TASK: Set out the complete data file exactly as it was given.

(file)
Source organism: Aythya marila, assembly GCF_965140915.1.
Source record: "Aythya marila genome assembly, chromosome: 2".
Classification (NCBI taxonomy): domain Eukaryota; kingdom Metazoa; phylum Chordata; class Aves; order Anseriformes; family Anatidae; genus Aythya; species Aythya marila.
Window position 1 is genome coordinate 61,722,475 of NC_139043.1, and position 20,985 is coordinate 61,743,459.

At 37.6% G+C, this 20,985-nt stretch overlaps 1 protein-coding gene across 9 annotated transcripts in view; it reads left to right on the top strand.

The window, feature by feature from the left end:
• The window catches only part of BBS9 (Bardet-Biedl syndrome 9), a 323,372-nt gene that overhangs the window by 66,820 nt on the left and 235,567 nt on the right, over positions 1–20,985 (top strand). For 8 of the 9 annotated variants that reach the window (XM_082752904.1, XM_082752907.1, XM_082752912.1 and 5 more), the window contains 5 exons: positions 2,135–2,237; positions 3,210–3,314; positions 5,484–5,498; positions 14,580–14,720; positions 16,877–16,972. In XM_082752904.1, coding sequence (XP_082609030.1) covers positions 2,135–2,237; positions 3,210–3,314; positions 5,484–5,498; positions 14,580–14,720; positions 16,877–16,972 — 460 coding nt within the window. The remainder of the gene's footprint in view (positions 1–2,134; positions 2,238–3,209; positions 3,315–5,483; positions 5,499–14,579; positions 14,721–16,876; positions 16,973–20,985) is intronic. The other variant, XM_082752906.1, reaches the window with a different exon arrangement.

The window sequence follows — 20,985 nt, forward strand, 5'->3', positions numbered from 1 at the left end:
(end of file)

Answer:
Source organism: Aythya marila, assembly GCF_965140915.1.
Source record: "Aythya marila genome assembly, chromosome: 2".
Classification (NCBI taxonomy): domain Eukaryota; kingdom Metazoa; phylum Chordata; class Aves; order Anseriformes; family Anatidae; genus Aythya; species Aythya marila.
Window position 1 is genome coordinate 61,722,475 of NC_139043.1, and position 20,985 is coordinate 61,743,459.

At 37.6% G+C, this 20,985-nt stretch overlaps 1 protein-coding gene across 9 annotated transcripts in view; it reads left to right on the top strand.

The window, feature by feature from the left end:
• The window catches only part of BBS9 (Bardet-Biedl syndrome 9), a 323,372-nt gene that overhangs the window by 66,820 nt on the left and 235,567 nt on the right, over positions 1–20,985 (top strand). For 8 of the 9 annotated variants that reach the window (XM_082752904.1, XM_082752907.1, XM_082752912.1 and 5 more), the window contains 5 exons: positions 2,135–2,237; positions 3,210–3,314; positions 5,484–5,498; positions 14,580–14,720; positions 16,877–16,972. In XM_082752904.1, coding sequence (XP_082609030.1) covers positions 2,135–2,237; positions 3,210–3,314; positions 5,484–5,498; positions 14,580–14,720; positions 16,877–16,972 — 460 coding nt within the window. The remainder of the gene's footprint in view (positions 1–2,134; positions 2,238–3,209; positions 3,315–5,483; positions 5,499–14,579; positions 14,721–16,876; positions 16,973–20,985) is intronic. The other variant, XM_082752906.1, reaches the window with a different exon arrangement.

The window sequence follows — 20,985 nt, forward strand, 5'->3', positions numbered from 1 at the left end: